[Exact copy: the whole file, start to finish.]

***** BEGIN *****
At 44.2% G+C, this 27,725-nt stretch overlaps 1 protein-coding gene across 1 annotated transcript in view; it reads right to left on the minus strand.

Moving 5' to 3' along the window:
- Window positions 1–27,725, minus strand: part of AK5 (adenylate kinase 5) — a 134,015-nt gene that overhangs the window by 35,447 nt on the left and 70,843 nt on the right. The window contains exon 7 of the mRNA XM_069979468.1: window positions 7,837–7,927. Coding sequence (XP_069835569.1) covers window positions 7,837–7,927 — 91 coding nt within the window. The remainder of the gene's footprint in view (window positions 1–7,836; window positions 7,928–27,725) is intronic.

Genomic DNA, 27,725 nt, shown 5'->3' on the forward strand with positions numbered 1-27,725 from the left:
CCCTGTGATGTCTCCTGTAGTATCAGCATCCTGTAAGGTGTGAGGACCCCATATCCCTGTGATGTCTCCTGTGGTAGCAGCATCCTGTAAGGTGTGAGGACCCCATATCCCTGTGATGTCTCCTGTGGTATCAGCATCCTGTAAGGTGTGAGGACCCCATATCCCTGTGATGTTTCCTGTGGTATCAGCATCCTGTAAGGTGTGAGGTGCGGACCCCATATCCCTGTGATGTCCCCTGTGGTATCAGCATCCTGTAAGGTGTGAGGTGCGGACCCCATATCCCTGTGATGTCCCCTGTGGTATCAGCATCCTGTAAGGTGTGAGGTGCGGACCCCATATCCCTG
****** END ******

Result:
At 44.2% G+C, this 27,725-nt stretch overlaps 1 protein-coding gene across 1 annotated transcript in view; it reads right to left on the minus strand.

Moving 5' to 3' along the window:
- Window positions 1–27,725, minus strand: part of AK5 (adenylate kinase 5) — a 134,015-nt gene that overhangs the window by 35,447 nt on the left and 70,843 nt on the right. The window contains exon 7 of the mRNA XM_069979468.1: window positions 7,837–7,927. Coding sequence (XP_069835569.1) covers window positions 7,837–7,927 — 91 coding nt within the window. The remainder of the gene's footprint in view (window positions 1–7,836; window positions 7,928–27,725) is intronic.

Genomic DNA, 27,725 nt, shown 5'->3' on the forward strand with positions numbered 1-27,725 from the left:
CCCTGTGATGTCTCCTGTAGTATCAGCATCCTGTAAGGTGTGAGGACCCCATATCCCTGTGATGTCTCCTGTGGTAGCAGCATCCTGTAAGGTGTGAGGACCCCATATCCCTGTGATGTCTCCTGTGGTATCAGCATCCTGTAAGGTGTGAGGACCCCATATCCCTGTGATGTTTCCTGTGGTATCAGCATCCTGTAAGGTGTGAGGTGCGGACCCCATATCCCTGTGATGTCCCCTGTGGTATCAGCATCCTGTAAGGTGTGAGGTGCGGACCCCATATCCCTGTGATGTCCCCTGTGGTATCAGCATCCTGTAAGGTGTGAGGTGCGGACCCCATATCCCTG